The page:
First of all, the scale width (SHL), which is the difference of the scale maximum (SH) and minimum (SL), is found as follows:

SHL=SH-SL

Next, scale width (SHL) is divided into a mantissa SHLFIX and an index SHLEXP.

SHLFIX is a number 100, more than 100 and less than 1000.

SHL=SHLFIX *10 SHLEXP 

(100≦SHLFIX <1000)

Next, CPU uses the value of the mantissa SHLFIX of scale width SHL to calculate a mantissa LWFIX for the width of the large division lines, a mantissa MWFIX for the width of the medium division lines, and a mantissa SWFIX for the width of the small division lines as follows:

(where 100≦SHLFIX <110)

LWFIX =10, MWFIX =5, SWFIX =1

(where 110≦SHLFIX <150)

LWFIX =20, MWFIX =10, SWFIX =2

(where 150≦SHLFIX <210)

LWFIX =50, MWFIX =10, SWFIX =2

(where 210≦SHLFIX <460)

LWFIX =50, MWFIX =10, SWFIX =5

(where 460≦SHLFIX <1000)

LWFIX =100, MWFIX =50, SWFIX =10.

Next CPU 21 uses the exponent SHLEXP of scale width SHL and the scale mimimum SL to determine the following relationship:

SL=SLFIX *10 SHLEXP,

where SLFIX is the mantissa

Next, the exponent (LSLFIX in the case of the large division lines, MSLFIX in the case of the medium division lines, and SSLFIX in the case of the small division lines) of the position which is closest to 0% of each division line is found as follows:

LSLFIX =LWFIX *[SLFIX /LWFIX ]

MSLFIX =MWFIX *[SLFIX /MWFIX ]

SSLFIX =SWFIX *[SLFIX /SWFIX ],

where [A] is the integer obtained by raising the fractional part from A.

CPU 21 then calculates a value for PSSL which represents of the step number of the small division line (the 0% position is taken to be 0) of the thermal head motor 25 at the position closest to 0% as follows:

PSSL =(SSLFIX -SLFIX)*2000/SHLFIX 

Next, the small division point positioned closest to 0% of the large/medium divisions is found (in the case of the large divisions, LSLN, in the case of the medium divisions, MSLN) as follows:

LSLN =(LSLFIX -SSLFIX)/SWFIX 

MSLN =(MSLFIX -SSLFIX)/SWFIX 

Next, the number of the small divisions represented by the large/medium division width is found (in the case of the large divisions, LWN, in the case of the medium divisions, MWN) as follows:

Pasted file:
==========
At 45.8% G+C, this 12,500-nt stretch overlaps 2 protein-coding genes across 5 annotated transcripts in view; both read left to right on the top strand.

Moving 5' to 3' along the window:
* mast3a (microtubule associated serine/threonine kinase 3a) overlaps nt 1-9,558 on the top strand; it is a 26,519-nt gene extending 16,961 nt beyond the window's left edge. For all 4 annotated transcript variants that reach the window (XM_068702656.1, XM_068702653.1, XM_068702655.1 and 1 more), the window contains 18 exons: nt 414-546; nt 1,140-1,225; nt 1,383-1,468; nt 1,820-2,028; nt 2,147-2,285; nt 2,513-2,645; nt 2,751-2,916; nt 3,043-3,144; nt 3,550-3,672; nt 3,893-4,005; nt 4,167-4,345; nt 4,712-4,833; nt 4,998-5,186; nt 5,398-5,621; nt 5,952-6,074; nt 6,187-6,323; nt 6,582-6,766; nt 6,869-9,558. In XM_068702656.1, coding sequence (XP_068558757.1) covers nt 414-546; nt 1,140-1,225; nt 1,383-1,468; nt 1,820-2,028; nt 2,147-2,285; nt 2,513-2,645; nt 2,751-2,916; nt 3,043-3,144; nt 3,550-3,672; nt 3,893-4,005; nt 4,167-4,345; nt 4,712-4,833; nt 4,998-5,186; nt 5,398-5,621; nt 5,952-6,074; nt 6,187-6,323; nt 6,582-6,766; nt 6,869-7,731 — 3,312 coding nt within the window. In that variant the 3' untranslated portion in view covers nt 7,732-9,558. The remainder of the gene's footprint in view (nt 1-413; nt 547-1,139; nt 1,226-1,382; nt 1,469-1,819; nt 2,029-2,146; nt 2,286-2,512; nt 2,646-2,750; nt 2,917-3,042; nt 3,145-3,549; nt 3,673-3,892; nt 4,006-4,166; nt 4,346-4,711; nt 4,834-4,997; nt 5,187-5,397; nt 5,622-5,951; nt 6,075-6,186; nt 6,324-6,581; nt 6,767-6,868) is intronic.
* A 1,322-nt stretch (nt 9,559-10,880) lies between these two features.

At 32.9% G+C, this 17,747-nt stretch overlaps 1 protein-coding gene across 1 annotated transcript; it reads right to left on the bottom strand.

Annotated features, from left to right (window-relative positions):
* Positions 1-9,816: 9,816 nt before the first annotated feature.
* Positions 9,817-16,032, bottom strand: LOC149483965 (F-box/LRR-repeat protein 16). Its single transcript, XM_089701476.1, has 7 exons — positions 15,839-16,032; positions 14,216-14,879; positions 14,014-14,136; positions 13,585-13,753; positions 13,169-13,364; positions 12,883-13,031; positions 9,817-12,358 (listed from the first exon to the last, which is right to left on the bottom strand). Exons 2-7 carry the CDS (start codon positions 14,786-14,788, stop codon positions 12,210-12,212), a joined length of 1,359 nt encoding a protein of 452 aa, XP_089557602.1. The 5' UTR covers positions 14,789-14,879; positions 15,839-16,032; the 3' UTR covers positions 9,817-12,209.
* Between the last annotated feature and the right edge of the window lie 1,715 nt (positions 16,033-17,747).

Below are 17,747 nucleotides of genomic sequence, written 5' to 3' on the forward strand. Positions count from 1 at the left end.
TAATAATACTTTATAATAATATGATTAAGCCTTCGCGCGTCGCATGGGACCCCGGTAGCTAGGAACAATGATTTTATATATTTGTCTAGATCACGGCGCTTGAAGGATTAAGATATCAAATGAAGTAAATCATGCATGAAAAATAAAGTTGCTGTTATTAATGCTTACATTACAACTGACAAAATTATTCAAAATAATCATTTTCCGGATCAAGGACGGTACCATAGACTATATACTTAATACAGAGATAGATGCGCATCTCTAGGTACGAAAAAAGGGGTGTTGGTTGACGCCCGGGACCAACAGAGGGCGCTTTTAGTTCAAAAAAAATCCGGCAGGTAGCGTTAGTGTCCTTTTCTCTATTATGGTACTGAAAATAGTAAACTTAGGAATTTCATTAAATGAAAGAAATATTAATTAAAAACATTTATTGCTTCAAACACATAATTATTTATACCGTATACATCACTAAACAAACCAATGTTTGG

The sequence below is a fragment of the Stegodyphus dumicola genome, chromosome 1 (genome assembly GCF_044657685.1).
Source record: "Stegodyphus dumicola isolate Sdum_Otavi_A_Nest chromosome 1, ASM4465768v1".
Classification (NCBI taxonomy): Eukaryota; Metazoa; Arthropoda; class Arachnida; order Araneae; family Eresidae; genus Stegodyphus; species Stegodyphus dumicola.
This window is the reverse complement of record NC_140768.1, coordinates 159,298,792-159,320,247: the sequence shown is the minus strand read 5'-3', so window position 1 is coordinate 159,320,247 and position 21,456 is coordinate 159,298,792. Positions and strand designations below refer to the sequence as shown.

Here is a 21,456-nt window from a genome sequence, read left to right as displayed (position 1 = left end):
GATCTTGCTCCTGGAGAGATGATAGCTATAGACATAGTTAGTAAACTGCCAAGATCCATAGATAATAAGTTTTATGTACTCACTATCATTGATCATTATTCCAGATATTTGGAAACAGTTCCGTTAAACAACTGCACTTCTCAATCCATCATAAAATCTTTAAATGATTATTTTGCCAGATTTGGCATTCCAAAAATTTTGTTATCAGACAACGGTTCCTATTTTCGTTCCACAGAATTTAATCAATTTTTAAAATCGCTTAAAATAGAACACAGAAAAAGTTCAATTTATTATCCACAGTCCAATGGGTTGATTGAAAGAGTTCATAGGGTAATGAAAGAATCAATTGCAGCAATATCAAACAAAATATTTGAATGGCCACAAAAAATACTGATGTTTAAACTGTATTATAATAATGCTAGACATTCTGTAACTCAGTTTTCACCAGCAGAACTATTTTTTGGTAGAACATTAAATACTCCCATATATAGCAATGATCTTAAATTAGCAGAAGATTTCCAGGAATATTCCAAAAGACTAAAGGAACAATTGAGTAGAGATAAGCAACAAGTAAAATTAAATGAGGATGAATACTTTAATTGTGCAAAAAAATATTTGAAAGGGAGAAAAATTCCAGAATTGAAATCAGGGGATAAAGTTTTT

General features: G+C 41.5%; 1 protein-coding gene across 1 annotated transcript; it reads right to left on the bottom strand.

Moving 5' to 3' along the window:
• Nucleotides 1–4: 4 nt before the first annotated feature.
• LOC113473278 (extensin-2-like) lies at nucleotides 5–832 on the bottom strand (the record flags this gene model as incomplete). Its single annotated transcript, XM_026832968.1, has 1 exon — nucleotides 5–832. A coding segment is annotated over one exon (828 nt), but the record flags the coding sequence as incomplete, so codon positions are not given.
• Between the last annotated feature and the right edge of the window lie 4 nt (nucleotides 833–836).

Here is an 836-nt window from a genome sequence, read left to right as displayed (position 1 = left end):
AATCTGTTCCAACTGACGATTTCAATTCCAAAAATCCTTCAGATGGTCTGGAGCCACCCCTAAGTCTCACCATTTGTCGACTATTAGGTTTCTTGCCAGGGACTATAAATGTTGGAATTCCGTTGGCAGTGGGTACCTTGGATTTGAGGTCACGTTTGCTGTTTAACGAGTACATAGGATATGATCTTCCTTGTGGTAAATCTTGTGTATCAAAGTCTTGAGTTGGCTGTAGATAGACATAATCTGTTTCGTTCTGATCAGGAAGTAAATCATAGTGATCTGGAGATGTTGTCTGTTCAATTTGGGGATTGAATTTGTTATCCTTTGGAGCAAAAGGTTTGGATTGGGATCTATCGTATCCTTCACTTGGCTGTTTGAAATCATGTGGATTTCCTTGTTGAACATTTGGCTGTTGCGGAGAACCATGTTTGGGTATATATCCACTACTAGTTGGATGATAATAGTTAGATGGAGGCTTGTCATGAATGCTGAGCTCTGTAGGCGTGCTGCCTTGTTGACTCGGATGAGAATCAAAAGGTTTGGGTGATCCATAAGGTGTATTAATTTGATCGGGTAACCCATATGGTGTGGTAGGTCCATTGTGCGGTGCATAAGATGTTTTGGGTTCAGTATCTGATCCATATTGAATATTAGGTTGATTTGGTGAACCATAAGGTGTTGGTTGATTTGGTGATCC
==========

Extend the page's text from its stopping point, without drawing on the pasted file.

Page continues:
LWN =LWFIX /SWFIX 

MWN =MWFIX /SWFIX 

Next, the step number Sn of thermal head 26 in the position of the full graduation line pattern of the small division lines is found as follows:

Sn=(PSSL +n*PSW)I 

where n=0, 1, 2, 3, . . . , and where (A)I is an integer obtained by rounding the decimal part of A after the calculation for A is accomplished via a floating point decimal calculation.

By adding 0 and 2000 to Sn (if they are already present, they are not added), the position determined of the full graduation line pattern of the small division lines can be determined. Next, the step number Mn of the thermal head 25 for the full graduation line pattern of the medium division lines is found as follows:

Mn=(PSSL +MSLN *PSW +n x MWN *PSW)

where n=0, 1, 2, 3, . . . , Mn 2000.

From the above, the values obtained by adding 0 and 2000 to Mn (they are not added if they are already present) are taken as the positions of the full graduation line pattern of the medium division lines.

Next, the step number Ln of the thermal head 25 for the full graduation line pattern of the large division line is found as follows:

Ln=(PSSL +LSLN *PSW +n*LW*PSW)I 

where n=0, 1, 2, 3, . . . , Ln 2000.

By adding 0 and 2000 to Ln (where they are already present, they are not added) the values obtained are taken as the positions of the full graduation line pattern of the large division lines.

By these calculations, CPU 21 calculates the graduation line pattern as follows: the positions of the large division lines occur every 1*10n or 2*10n or 5*10n (where n is an integer); the positions of the medium division lines occur every 1*10m or 510m (m is an integer); and the positions of the small division lines become every 1*10l or 2*10l or 5*10l (l is an integer). The graduation lines, which are thus very easy to read, are recorded using the thermal head interrupt processing function of CPU 21 to drive thermal head motor 25 the proper amount of the step number of the differences of the pattern of each graduation line found as above.